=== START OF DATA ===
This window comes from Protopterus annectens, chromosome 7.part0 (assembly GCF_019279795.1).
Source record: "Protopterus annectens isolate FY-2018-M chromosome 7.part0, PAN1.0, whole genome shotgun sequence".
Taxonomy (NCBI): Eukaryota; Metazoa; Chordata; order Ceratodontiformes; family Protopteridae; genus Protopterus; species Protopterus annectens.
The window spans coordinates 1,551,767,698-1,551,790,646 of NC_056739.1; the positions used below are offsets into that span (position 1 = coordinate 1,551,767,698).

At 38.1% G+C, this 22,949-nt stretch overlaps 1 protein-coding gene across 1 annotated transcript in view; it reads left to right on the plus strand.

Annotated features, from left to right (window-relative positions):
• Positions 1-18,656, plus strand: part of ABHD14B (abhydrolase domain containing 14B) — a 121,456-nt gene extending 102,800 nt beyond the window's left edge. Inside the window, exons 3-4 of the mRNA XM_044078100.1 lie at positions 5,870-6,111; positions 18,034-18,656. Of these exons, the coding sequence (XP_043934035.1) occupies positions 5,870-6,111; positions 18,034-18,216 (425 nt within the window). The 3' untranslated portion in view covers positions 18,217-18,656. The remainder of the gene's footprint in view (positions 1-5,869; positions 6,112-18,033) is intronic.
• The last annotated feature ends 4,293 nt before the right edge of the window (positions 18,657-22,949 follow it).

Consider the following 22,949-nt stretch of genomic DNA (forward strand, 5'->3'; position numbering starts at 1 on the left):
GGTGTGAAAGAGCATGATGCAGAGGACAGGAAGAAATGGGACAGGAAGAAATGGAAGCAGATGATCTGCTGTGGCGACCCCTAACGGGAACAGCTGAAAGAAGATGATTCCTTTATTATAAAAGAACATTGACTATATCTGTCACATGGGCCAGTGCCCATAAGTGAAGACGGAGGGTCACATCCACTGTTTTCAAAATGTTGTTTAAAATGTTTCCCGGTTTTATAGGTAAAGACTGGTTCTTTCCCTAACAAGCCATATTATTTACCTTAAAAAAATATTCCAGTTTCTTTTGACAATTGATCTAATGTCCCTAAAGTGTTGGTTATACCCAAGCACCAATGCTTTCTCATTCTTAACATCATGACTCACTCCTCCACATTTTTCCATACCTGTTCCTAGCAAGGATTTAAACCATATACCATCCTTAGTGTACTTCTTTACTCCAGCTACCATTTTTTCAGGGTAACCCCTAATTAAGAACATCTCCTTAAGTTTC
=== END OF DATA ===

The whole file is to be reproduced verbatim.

This window comes from Protopterus annectens, chromosome 7.part0 (assembly GCF_019279795.1).
Source record: "Protopterus annectens isolate FY-2018-M chromosome 7.part0, PAN1.0, whole genome shotgun sequence".
Taxonomy (NCBI): Eukaryota; Metazoa; Chordata; order Ceratodontiformes; family Protopteridae; genus Protopterus; species Protopterus annectens.
The window spans coordinates 1,551,767,698-1,551,790,646 of NC_056739.1; the positions used below are offsets into that span (position 1 = coordinate 1,551,767,698).

At 38.1% G+C, this 22,949-nt stretch overlaps 1 protein-coding gene across 1 annotated transcript in view; it reads left to right on the plus strand.

Annotated features, from left to right (window-relative positions):
• Positions 1-18,656, plus strand: part of ABHD14B (abhydrolase domain containing 14B) — a 121,456-nt gene extending 102,800 nt beyond the window's left edge. Inside the window, exons 3-4 of the mRNA XM_044078100.1 lie at positions 5,870-6,111; positions 18,034-18,656. Of these exons, the coding sequence (XP_043934035.1) occupies positions 5,870-6,111; positions 18,034-18,216 (425 nt within the window). The 3' untranslated portion in view covers positions 18,217-18,656. The remainder of the gene's footprint in view (positions 1-5,869; positions 6,112-18,033) is intronic.
• The last annotated feature ends 4,293 nt before the right edge of the window (positions 18,657-22,949 follow it).

Consider the following 22,949-nt stretch of genomic DNA (forward strand, 5'->3'; position numbering starts at 1 on the left):
GGTGTGAAAGAGCATGATGCAGAGGACAGGAAGAAATGGGACAGGAAGAAATGGAAGCAGATGATCTGCTGTGGCGACCCCTAACGGGAACAGCTGAAAGAAGATGATTCCTTTATTATAAAAGAACATTGACTATATCTGTCACATGGGCCAGTGCCCATAAGTGAAGACGGAGGGTCACATCCACTGTTTTCAAAATGTTGTTTAAAATGTTTCCCGGTTTTATAGGTAAAGACTGGTTCTTTCCCTAACAAGCCATATTATTTACCTTAAAAAAATATTCCAGTTTCTTTTGACAATTGATCTAATGTCCCTAAAGTGTTGGTTATACCCAAGCACCAATGCTTTCTCATTCTTAACATCATGACTCACTCCTCCACATTTTTCCATACCTGTTCCTAGCAAGGATTTAAACCATATACCATCCTTAGTGTACTTCTTTACTCCAGCTACCATTTTTTCAGGGTAACCCCTAATTAAGAACATCTCCTTAAGTTTC